When a plaintiff sues and serves papers on a defendant, it starts the clock running on the defendant to respond. A defendant has 20 or 30 days (depending on how service is completed) to either file an answer or otherwise respond to the complaint. If the defendant does neither, the plaintiff will file a motion for default judgment, seeking to be awarded the relief sought as unopposed by the defendant. Often, a defendant will oppose the motion or try to have the default judgment vacated, providing a reason for not appearing on time. “Law office failure” may be a valid excuse for missing a court deadline. However, as noted in a recent court decision, it requires more than just saying the attorney made a mistake.
When a defendant defaults in a case and then seeks to vacate a default judgment, the motion to vacate must generally address two elements – the defendant must show a potentially meritorious defense to the underlying claim and that there was a reasonable excuse for the default. A common explanation given for the default is what is known as “law office failure,” which is written into New York’s procedural rules (NY CPLR § 2005) as a proper basis on which a court can exercise discretion to excuse a default. However, the phrase law office failure is often included in court papers without any further explanation. A recent decision of the New York Supreme Court, Appellate Division, Second Department highlighted that simply using the phrase alone is insufficient. An attorney must confess his or her justifiable errors to the court.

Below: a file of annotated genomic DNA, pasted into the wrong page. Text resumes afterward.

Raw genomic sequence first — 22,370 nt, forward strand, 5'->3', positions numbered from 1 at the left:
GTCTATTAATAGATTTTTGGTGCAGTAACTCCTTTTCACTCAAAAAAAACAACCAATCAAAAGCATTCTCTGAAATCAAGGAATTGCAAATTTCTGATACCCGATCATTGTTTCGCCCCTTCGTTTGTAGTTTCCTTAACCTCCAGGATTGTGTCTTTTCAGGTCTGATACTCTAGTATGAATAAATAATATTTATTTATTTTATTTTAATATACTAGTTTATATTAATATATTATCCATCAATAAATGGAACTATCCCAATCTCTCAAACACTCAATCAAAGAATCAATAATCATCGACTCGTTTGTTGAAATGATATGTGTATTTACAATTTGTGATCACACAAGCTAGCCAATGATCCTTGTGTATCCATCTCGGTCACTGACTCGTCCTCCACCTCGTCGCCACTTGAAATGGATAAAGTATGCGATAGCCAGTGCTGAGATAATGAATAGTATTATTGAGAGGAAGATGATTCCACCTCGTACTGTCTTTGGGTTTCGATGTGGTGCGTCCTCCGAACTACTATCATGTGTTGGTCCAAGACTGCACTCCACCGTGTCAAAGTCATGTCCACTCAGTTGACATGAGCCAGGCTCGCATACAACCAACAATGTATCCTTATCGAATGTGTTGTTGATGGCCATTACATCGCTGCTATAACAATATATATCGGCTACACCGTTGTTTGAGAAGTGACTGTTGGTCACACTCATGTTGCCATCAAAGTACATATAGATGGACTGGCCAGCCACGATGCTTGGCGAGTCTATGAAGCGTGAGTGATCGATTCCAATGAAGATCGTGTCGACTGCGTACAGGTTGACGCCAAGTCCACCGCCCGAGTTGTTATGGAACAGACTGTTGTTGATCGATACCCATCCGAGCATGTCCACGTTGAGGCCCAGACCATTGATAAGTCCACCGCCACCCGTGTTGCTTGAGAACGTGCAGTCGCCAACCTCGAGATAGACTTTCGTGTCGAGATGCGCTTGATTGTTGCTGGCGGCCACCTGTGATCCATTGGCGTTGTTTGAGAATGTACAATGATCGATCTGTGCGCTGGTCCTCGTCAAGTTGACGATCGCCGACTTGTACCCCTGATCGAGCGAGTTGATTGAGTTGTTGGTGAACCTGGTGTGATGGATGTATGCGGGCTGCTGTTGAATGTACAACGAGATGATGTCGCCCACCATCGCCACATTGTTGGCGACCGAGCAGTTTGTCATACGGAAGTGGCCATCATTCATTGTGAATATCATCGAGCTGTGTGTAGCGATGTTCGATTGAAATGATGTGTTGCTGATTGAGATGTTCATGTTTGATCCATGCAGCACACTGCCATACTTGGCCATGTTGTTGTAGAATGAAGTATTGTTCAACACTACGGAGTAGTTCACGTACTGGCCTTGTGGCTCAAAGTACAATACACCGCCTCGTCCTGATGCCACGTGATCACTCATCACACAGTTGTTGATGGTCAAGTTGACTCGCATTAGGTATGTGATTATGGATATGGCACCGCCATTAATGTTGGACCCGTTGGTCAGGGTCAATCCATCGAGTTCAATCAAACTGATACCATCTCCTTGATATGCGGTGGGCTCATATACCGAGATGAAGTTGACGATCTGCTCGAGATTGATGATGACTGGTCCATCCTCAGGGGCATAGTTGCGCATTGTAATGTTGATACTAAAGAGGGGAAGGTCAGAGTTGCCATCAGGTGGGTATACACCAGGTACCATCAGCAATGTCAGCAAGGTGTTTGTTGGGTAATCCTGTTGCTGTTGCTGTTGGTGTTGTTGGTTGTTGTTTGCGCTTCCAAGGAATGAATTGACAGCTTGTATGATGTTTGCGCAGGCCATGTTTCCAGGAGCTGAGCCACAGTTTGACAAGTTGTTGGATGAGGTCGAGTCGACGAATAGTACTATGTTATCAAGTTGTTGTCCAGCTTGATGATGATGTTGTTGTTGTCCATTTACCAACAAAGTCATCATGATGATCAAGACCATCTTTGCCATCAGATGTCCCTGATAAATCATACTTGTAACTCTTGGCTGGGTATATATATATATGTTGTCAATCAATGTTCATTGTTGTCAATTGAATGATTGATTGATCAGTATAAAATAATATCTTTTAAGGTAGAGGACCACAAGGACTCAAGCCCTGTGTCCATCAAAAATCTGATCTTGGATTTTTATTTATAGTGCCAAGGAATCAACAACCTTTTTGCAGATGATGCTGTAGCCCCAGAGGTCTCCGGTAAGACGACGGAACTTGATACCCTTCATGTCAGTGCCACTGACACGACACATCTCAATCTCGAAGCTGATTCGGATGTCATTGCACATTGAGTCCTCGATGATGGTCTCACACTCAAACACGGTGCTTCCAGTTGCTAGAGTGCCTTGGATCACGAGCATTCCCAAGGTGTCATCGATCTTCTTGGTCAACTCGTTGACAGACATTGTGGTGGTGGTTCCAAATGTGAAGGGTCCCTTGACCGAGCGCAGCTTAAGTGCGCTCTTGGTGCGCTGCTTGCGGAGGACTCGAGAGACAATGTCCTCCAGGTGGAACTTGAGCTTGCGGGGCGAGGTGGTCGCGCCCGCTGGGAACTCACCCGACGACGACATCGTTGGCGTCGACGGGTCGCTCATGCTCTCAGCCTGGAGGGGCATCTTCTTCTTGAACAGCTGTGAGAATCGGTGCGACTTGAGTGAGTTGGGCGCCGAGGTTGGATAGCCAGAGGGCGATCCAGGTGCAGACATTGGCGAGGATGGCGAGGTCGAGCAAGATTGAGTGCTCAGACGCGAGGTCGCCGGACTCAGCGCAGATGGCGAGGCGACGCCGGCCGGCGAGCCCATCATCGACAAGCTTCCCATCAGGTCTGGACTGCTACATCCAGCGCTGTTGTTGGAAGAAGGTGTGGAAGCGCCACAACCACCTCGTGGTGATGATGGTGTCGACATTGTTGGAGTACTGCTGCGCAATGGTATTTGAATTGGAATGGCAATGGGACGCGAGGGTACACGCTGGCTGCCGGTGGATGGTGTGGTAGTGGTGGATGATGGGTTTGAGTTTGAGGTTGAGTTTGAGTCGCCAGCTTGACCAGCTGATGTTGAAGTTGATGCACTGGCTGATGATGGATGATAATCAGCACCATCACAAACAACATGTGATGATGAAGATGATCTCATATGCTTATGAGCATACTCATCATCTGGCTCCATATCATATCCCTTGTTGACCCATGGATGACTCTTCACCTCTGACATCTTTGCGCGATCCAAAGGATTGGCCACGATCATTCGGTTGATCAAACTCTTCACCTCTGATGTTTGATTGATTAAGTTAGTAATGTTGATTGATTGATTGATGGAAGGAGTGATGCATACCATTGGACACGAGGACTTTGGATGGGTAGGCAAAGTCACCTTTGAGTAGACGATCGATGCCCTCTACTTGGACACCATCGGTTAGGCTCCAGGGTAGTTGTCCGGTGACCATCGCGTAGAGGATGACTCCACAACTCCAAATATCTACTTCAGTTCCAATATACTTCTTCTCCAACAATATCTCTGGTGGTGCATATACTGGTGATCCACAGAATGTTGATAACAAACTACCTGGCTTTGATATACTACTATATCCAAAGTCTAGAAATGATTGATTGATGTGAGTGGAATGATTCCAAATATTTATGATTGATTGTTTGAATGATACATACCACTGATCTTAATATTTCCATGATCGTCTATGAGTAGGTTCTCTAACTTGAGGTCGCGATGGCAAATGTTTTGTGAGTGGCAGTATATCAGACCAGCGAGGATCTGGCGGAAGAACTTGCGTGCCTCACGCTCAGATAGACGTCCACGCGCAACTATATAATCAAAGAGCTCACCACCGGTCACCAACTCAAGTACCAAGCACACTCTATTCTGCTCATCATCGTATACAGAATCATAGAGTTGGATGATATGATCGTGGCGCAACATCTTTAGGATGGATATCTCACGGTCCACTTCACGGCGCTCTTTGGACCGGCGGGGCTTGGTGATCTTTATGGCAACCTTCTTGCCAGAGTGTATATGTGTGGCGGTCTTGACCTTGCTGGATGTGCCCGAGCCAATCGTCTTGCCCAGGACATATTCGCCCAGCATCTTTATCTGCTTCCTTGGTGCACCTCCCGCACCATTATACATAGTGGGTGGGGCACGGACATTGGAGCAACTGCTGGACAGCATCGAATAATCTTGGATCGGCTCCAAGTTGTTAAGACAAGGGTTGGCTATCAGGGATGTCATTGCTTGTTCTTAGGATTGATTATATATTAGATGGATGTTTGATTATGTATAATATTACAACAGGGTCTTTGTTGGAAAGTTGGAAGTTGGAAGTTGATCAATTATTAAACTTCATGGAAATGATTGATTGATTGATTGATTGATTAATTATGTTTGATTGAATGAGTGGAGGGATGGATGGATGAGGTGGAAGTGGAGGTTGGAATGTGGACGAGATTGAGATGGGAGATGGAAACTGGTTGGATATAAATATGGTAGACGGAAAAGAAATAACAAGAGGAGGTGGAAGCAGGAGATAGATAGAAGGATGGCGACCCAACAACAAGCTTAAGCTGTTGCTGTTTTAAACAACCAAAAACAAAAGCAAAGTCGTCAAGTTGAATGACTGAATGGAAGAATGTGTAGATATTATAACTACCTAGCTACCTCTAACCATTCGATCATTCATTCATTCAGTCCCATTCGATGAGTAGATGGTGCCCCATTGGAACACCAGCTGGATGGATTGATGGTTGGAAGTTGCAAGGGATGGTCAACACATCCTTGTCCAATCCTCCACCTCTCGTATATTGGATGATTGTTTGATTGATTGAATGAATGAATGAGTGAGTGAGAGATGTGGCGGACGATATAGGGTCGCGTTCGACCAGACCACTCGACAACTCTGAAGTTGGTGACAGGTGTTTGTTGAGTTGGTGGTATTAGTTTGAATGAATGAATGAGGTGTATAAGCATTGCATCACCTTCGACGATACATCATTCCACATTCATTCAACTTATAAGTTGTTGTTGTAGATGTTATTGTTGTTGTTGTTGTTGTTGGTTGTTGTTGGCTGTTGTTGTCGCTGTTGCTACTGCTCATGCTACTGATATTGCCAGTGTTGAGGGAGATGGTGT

In the matter of Maldonado v. Mosquera, a personal injury action was commenced against the City of Peekskill and the Peekskill Police Department for injuries incurred when the Plaintiff, as a pedestrian was struck by a police vehicle. When the City Defendants failed to appear on time, the Plaintiff moved for a default judgment. In opposition, the City Defendants alleged law office failure as the excuse for the default. The Court found that the City Defendants offered only a “conclusory explanation that their attorney misplaced the file and that the office was understaffed” and this was insufficient to establish a reasonable excuse. As a result, the Court did not allow the City to file a late answer to the complaint.
Courts have observed that allowing “law office failure” as a valid excuse is not meant to permit routine relief from defaults. Instead, the rule is intended to provide relief from an isolated mistake, rather than a pattern of neglect, where a “detailed and credible explanation of the default” is provided.
Several explanations have been accepted by courts as excusable law office failure. They include the departure of multiple attorneys handling a matter from the firm; an extended delay in obtaining documents necessary to the defense; miscommunication between the defendant and insurer regarding whether counsel would be appointed by the insurer; an error in calendaring the return date for a motion; and former counsel’s medical problems.
Note that law office failure can also be raised in other contexts, such as failing to respond to a motion or attend a conference, where a party needs to establish a reasonable excuse to justify its error.
In law, as in life, mistakes happen, and courts can accommodate this. However, this is not a blanket reprieve. It is important to seek help from an experienced litigation attorney to address and help avoid the consequences of errors.
If you need assistance with a litigation matter, contact us for a consultation.